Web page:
Barbarians at the gate! Kohlberg Kravis Roberts & Co. became an icon of vulture capitalism in the 1980s after its $25 billion leveraged buyout of RJR. So when the U.S. firm dispatched partner Edward A. Gilhuly to London to set up a full-time European operation five years ago, it looked as if the Old World's tranquil private-equity business would soon get some rock-'em-sock-'em dealmaking.
Not so fast. By the end of 1999, a year after his arrival, Gilhuly had done only two deals, totaling less than $900 million -- a ripple in the $30 billion European private-equity ocean that year. Instead of chasing deals, he concentrated on recruiting European experts who could navigate the political, regulatory, and financial complications of cross-border transactions. "Doing business in Europe is more complex" than in the U.S., Gilhuly says. "But if you can do it well, not many people will be able to compete with you."
Now, Gilhuly, 44, is proving his thesis with a vengeance. KKR has become one of Europe's hottest shops, with more than $15 billion in deals in the past two years, including the region's biggest-ever private-equity deal, the $5.9 billion buyout of French electric equipment company Legrand in 2002. Gilhuly and his team have zeroed in on just a few industries -- financial services, retailing, and chemicals -- where they look for companies in need of a tune-up.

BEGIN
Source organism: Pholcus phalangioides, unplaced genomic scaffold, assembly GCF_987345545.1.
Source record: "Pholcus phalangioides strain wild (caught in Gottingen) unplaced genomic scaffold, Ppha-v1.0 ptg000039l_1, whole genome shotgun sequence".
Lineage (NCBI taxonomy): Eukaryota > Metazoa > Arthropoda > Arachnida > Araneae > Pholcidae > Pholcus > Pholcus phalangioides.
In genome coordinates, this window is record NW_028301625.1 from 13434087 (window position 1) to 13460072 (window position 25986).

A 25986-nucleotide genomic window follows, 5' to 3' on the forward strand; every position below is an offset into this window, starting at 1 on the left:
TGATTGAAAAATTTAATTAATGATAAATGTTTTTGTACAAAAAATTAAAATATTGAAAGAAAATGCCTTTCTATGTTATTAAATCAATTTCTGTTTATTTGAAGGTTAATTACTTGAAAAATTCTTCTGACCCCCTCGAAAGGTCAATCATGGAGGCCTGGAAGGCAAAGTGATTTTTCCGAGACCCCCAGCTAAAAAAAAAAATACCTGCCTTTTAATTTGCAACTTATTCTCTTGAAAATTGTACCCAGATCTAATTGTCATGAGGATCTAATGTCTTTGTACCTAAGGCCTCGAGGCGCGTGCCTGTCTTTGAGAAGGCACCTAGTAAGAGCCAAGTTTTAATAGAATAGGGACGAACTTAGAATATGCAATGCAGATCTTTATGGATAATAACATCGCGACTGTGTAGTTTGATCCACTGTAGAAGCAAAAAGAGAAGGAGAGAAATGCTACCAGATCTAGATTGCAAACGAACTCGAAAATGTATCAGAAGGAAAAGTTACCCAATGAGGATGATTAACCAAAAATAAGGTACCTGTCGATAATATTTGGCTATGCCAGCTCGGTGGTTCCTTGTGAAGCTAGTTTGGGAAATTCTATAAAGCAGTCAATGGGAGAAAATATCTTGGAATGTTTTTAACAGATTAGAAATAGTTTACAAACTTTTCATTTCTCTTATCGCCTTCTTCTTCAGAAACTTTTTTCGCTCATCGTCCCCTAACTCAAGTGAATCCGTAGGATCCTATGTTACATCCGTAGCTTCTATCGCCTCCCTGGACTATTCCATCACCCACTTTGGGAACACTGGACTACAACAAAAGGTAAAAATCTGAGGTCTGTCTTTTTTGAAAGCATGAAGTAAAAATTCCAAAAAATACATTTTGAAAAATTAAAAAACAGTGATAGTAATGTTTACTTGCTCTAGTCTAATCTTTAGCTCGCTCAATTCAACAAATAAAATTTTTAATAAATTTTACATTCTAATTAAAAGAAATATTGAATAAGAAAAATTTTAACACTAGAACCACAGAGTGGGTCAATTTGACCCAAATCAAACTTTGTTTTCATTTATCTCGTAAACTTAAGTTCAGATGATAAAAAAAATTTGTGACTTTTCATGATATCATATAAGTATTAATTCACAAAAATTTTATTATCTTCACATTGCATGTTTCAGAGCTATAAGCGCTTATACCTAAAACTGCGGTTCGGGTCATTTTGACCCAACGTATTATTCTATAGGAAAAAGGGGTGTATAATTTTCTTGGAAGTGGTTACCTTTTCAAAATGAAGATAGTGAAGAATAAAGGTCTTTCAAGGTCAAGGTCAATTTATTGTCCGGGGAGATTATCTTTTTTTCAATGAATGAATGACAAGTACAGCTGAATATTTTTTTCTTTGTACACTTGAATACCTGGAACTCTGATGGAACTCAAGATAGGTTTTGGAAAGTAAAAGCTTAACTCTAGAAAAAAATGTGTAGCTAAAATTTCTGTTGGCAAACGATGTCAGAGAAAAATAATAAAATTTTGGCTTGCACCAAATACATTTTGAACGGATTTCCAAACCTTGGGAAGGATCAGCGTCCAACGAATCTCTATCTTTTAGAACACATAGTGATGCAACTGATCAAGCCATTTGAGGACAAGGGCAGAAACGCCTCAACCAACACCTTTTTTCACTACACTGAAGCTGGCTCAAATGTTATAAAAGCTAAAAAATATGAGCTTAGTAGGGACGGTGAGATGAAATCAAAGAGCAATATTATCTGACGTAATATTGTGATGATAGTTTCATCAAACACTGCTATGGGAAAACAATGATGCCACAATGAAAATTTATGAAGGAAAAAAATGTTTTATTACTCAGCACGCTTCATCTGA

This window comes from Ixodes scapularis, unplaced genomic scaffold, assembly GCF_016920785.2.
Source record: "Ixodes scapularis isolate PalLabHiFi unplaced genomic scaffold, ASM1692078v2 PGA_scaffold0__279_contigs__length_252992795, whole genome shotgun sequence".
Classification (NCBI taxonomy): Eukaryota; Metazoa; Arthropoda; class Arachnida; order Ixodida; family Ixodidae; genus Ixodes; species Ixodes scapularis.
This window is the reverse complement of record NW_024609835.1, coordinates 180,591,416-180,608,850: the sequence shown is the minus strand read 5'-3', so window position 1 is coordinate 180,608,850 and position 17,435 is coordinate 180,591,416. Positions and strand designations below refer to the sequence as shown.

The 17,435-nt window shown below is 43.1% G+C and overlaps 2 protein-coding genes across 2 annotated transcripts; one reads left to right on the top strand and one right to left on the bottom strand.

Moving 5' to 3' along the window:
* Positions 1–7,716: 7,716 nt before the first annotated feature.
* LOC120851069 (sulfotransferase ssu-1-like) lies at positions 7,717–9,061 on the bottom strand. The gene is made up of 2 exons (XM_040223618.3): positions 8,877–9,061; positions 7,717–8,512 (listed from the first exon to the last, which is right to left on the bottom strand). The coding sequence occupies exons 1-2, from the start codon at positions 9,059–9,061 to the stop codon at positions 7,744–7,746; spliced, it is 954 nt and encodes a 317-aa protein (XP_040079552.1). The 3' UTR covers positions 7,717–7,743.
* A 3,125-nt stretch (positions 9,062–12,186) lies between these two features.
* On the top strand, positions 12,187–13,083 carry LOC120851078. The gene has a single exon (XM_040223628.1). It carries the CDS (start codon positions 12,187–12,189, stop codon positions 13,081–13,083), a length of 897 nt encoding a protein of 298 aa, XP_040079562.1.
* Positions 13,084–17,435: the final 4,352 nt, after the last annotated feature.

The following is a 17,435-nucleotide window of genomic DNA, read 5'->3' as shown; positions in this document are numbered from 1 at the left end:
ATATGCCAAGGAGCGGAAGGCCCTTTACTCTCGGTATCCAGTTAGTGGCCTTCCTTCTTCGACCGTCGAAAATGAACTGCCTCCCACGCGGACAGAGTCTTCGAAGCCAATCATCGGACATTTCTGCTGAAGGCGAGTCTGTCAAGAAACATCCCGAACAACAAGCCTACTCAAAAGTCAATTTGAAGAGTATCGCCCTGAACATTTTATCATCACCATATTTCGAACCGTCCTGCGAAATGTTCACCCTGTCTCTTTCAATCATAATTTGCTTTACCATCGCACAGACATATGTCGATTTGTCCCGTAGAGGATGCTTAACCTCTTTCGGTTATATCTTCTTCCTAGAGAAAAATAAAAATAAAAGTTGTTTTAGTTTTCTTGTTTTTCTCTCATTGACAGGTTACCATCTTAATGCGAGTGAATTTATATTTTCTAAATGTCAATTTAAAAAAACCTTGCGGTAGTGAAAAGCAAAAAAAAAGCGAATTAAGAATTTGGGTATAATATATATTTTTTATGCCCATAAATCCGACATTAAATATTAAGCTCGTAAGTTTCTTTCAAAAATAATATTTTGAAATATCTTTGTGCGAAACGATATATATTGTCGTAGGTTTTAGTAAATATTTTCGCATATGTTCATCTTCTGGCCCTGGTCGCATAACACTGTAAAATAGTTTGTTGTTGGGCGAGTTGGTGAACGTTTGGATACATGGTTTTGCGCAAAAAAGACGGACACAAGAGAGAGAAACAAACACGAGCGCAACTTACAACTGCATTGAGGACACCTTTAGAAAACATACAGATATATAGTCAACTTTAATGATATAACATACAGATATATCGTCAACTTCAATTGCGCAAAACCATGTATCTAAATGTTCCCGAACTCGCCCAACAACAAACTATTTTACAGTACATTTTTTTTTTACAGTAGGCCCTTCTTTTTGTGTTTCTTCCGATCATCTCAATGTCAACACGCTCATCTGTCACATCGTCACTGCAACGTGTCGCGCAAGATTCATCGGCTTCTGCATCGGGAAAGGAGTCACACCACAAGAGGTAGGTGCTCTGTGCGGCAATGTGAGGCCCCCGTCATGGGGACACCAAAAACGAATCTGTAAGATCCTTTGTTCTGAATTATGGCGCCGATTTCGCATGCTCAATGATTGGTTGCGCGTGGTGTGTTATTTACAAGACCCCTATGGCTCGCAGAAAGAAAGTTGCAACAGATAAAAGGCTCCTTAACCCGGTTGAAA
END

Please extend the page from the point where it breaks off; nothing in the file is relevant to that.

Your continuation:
Of course, what really matters to private-equity investors is making a profitable exit. While most of KKR's European investments are too recent to assess, early results look encouraging. Wincor Nixdorf International, German manufacturer of automated teller machines and cash registers that was one of Gilhuly's first acquisitions, in 1999, has upped profits more than 50% since then and was taken public on May 20. KKR has reaped a threefold return on its initial $209 million investment. Worldwide, KKR says it holds investments an average of five to seven years, with returns averaging more than 20% a year, and expects to match that record in Europe.
An old KKR hand, Gilhuly joined the firm straight out of Stanford Business School in 1986 and logged 12 years in San Francisco and Silicon Valley before heading to London. But Europe presented new challenges. Junk bonds, a favorite KKR financing tool, are not easy to sell in Europe. And buyout firms, especially U.S. heavyweights such as KKR, often meet political resistance when they bid for high-profile European businesses. That's why KKR has often teamed up with local investors, as on the Legrand deal, where it paired with a leading French group, Wendel Investissement.
Gilhuly's job isn't getting any easier. Rival U.S. buyout firms all have substantial European operations now. And with the five-year mark approaching on several early investments, he'll be under pressure to make successful exits soon. That doesn't leave much time for his hobbies -- tennis, skiing, and collecting contemporary art. Hey, even barbarians need a break sometimes.